At a point, it was as if Governor Saraki's pet project was moribund, but he
was not one to give up at this stage -at least not when everything looked
set for one of the most revolutionary and promising agricultural effort so
far in the history of the country. At this point, there was a pause, ST
learnt, and diplomacy was employed to break the logjam. Some of the
indigenes of the village were sent to Mecca and a school was also built. For
the first time in the struggle, the indigenes decided to take a second look
at the intent of the state government having seen some glitter of sincerity
in the government's approach. To make sure that the project did not go the
way of other white elephant projects, Governor Saraki himself made several
trips to Tsonga and even slept on the farm, ST learnt. Several times even at
odd hours he visited the farmers to re-assure them that they had nothing to
fear as far as the project was concerned.
Apart from the compensation they were promised, the indigenes were also
given bicycles and motorcycles which they still use till date. Having
arrested the attention of the indigenes, the multiplier effect of the farm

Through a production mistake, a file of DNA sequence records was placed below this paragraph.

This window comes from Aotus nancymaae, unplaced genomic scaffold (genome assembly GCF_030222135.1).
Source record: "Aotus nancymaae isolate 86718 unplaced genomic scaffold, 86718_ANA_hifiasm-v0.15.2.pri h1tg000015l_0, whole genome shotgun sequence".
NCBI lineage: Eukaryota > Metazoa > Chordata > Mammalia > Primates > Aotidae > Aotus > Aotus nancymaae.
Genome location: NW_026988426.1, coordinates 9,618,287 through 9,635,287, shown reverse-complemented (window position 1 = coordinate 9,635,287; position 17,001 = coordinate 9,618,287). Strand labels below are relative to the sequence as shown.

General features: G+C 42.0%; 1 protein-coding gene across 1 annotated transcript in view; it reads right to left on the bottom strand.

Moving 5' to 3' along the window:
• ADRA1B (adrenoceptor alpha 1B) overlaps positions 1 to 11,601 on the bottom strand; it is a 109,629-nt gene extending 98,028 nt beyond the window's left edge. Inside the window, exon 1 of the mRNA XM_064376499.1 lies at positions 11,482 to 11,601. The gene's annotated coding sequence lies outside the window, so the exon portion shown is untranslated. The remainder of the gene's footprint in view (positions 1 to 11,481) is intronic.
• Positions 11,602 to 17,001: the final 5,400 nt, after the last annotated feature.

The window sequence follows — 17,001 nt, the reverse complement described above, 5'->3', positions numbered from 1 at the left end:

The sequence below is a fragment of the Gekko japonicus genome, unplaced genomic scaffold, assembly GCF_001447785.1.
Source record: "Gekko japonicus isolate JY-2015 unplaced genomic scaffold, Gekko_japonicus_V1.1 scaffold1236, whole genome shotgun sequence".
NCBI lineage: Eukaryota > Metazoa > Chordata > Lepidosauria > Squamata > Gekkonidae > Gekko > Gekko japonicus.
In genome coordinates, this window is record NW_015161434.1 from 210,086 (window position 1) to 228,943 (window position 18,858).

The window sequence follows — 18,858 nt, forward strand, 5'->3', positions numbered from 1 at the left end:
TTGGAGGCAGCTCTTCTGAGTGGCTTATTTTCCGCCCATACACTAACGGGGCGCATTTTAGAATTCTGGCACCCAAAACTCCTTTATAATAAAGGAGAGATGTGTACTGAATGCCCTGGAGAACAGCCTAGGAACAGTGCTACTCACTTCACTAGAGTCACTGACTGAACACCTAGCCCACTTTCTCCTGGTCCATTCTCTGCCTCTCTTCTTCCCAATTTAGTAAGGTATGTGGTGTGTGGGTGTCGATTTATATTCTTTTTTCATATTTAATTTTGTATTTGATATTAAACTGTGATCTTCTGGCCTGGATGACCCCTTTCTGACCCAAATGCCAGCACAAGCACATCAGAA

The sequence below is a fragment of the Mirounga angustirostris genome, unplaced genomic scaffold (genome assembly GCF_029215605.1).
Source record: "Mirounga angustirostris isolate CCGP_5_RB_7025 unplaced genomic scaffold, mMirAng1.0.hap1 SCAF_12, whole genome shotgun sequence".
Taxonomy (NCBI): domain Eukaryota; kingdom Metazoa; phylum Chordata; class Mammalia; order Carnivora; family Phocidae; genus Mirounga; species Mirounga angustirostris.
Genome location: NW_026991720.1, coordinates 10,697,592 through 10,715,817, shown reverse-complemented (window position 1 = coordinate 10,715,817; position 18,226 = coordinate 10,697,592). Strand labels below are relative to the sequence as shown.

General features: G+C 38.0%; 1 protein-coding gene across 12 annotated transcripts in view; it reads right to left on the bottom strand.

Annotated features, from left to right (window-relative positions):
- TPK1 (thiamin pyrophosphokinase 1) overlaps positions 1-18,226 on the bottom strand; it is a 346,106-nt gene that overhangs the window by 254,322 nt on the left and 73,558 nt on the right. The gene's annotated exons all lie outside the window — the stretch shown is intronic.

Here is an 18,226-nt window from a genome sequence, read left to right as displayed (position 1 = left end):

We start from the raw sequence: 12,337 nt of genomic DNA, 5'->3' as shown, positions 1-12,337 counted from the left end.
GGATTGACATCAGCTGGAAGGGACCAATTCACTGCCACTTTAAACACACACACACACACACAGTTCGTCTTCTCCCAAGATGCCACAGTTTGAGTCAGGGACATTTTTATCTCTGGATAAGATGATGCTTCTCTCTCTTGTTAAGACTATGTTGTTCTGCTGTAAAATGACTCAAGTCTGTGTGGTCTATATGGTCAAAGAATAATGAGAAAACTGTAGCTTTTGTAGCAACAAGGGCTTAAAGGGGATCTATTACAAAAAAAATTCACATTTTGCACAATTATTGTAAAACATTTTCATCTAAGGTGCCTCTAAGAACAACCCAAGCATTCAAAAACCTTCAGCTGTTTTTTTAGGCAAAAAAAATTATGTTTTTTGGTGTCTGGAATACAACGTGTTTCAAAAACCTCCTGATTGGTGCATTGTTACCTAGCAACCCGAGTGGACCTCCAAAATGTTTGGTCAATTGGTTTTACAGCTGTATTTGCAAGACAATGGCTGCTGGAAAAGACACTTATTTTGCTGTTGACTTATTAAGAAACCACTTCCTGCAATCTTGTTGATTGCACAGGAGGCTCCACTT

project was further shown to them and by the time the white farmers started
settling down and the first set of farm employees were engaged, they knew
the project was in their favour after all. Today, the indigenes were the
better for it. One of the farmers alone has about 100 of them in his
employment let alone the remaining 13 farmers. Some of the indigenes who are
into farming have direct contact with the white farmers who teach them
modern methods of farming.
Today also, Tsonga is easily accesible to the outside world. Though the
farms are yet to be linked with electricity and that is costing some of the
farmers a lot of money for alternative power supply such as power generating
sets, the government is promising that in a few month's time the power
problem would be over. On the whole, the sacrifice had been worth the gains.
As at today, the first set of trainees at the Malete project have graduated.
About five hectares each according to the Commissioner for Agriculture, had
been cleared for them so that they could practise what they had learnt and
later on some would go to their local governments where they would further
teach the local people modern methods of farming.
Having seen the success recorded by the Tsonga experiment the state
government is thinking of replicating Tsonga in other areas of the state so
that Kwara State could truly be a state notable for commercial agriculture
and food production with the potential of feeding a large part of the
country's population. Even the farmers are not thinking of going anywhere
else, having made up their minds that Nigeria is the place to be. One of the